MARTINSBURG – The Matthews Foundry Team got some good news at their meeting Friday.
“There is no recognizable environmental concern,” Joe Freeman of Boggs Environmental Consultants in Frederick, Md., said. “The perceptions about the foundry’s contamination are misplaced.”
Because of its many years of heavy industrial use, there were concerns that the soil in and around the foundry was contaminated with toxic materials.
Main Street Martinsburg won a $5,750 West Virginia Redevelopment Collaborative grant earlier this year to devise a marketing plan for the property, which includes environmental, structural and historical assessments of the site.
The West Virginia Redevelopment Collaborative is a program of the Northern West Virginia Brownfields Assistance Center.
In addition to Main Street Martinsburg and WVRC, the Matthews Foundry Team includes Martinsburg city officials, Main Street West Virginia representatives and others with expertise in redeveloping former industrial sites.
Located at the southern end of the Queen Street underpass, the foundry is owned by Vincent Groh of Hagerstown. The marketing plan could be used by Groh to attract a developer or investors.
The original 140-foot by 45-foot, two-story limestone structure was built around 1851 by Samuel Fitz of Hanover, Pa., according to its nomination for the National Register of Historical Places.
Fitz specialized in manufacturing waterwheels, and the first all-metal waterwheel in America might have been manufactured at the Martinsburg foundry, according to one historical account of Fitz’s company.
The business has been known as the Fitz Foundry, the Tuscarora Iron Works and most recently as the T.E. Matthews Foundry. It operated as a machine shop until about 1994.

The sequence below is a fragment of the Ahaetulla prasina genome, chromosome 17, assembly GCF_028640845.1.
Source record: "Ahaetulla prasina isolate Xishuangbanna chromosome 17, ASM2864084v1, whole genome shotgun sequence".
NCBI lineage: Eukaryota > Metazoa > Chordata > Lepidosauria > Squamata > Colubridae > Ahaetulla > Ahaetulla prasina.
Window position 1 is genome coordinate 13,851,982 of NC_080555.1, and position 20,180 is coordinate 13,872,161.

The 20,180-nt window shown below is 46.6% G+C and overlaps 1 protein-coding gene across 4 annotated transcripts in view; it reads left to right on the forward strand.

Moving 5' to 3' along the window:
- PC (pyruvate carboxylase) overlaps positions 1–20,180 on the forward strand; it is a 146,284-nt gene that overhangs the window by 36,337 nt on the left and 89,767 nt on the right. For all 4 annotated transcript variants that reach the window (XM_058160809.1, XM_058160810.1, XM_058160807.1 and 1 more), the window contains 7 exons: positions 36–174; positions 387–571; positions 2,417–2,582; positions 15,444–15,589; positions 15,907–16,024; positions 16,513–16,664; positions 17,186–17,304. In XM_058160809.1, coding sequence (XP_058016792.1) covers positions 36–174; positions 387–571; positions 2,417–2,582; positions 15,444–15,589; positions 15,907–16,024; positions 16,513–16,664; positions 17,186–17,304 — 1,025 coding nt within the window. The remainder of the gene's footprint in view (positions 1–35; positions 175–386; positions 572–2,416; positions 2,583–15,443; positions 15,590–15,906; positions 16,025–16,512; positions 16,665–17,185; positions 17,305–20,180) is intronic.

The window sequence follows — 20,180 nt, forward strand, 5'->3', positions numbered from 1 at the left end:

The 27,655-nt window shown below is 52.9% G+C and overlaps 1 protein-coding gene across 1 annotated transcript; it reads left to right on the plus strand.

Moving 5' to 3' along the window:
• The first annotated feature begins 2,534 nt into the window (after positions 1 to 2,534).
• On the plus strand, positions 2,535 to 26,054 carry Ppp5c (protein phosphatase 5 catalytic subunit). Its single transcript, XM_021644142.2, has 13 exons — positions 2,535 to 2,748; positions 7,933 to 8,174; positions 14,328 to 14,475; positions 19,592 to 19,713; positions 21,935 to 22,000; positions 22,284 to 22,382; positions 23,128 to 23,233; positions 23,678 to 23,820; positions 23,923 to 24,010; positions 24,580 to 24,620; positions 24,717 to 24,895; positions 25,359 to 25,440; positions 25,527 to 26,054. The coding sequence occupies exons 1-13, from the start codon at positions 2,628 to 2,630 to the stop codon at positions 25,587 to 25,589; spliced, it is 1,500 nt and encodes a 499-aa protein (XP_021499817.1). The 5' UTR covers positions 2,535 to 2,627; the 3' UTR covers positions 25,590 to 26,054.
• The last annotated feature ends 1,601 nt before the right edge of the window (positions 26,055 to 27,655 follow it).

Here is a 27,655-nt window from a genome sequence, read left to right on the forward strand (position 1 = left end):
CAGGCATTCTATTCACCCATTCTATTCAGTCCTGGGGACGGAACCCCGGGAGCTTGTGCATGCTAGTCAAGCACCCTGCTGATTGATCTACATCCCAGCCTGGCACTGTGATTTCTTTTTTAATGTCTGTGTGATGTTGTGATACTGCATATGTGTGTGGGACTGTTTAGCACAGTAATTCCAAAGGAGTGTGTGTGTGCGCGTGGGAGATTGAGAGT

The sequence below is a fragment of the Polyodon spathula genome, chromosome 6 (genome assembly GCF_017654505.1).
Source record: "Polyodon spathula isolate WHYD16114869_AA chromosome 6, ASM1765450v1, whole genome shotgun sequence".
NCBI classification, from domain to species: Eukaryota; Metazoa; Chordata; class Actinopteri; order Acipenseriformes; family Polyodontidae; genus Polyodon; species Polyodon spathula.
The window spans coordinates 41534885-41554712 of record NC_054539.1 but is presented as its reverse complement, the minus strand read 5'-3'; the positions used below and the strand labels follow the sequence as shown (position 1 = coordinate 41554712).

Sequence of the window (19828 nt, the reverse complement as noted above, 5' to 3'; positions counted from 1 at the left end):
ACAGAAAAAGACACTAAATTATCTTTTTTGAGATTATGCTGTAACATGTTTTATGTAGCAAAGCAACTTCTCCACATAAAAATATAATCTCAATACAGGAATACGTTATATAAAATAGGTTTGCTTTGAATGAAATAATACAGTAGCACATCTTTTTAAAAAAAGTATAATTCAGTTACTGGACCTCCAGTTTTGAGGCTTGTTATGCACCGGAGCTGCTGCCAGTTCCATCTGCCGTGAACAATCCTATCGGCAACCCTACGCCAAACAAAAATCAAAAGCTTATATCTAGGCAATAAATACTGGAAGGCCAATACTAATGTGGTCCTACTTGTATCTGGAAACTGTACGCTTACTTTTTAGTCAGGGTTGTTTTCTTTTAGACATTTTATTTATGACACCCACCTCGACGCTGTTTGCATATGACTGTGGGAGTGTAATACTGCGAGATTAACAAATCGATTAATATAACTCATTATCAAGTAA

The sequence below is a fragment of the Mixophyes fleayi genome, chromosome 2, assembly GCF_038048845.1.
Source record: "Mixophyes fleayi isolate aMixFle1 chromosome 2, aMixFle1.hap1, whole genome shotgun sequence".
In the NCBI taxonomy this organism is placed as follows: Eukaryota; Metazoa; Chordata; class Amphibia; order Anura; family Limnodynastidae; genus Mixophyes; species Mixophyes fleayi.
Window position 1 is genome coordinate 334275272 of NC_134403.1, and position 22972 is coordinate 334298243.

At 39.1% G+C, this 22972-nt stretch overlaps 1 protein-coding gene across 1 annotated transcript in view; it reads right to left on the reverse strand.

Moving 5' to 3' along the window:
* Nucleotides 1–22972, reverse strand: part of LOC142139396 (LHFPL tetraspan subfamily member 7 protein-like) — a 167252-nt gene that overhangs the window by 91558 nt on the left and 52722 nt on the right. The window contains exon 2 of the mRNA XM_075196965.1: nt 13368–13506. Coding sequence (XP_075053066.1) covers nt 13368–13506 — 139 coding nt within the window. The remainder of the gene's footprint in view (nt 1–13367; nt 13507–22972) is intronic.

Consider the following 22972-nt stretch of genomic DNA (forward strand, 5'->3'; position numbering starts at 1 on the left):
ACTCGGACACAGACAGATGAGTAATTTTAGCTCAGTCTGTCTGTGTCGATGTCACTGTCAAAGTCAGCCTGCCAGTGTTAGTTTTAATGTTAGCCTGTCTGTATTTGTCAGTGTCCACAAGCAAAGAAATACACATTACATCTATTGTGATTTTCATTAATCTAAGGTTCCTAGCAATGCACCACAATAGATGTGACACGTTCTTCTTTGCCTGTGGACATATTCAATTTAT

The environmental study is important to show prospective developers that the site does not need a great deal of remediation to make it safe for public use.
Freeman visited the site in September to get samples to test for contaminants. He tested soil samples around the foundry and found no traces of contaminants.
“The soil is clean outside,” he said.
Tests of the dirt floor inside the building turned up residual levels of contaminants, Freeman said.
“It doesn’t represent an environmental concern,” he said, adding that if the property is redeveloped, the floors inside the foundry would be capped with concrete sealing the slightly contaminated soil.
Also because of its age, there were concerns the building might have been built with toxic materials that were legal then, but would be outlawed today.
Freeman said he found trace amounts of lead paint on the exterior doors to the foundry and trace amounts of asbestos in plaster covering the stone walls on the second floor of the historic structure, but neither pose a hazardous threat and both could be treated easily.
Freeman’s report is good for one year, he said.
– Staff writer John McVey can be reached at 304-263-3381, ext. 128.
By John McVey (firstname.lastname@example.org) , journal-news.net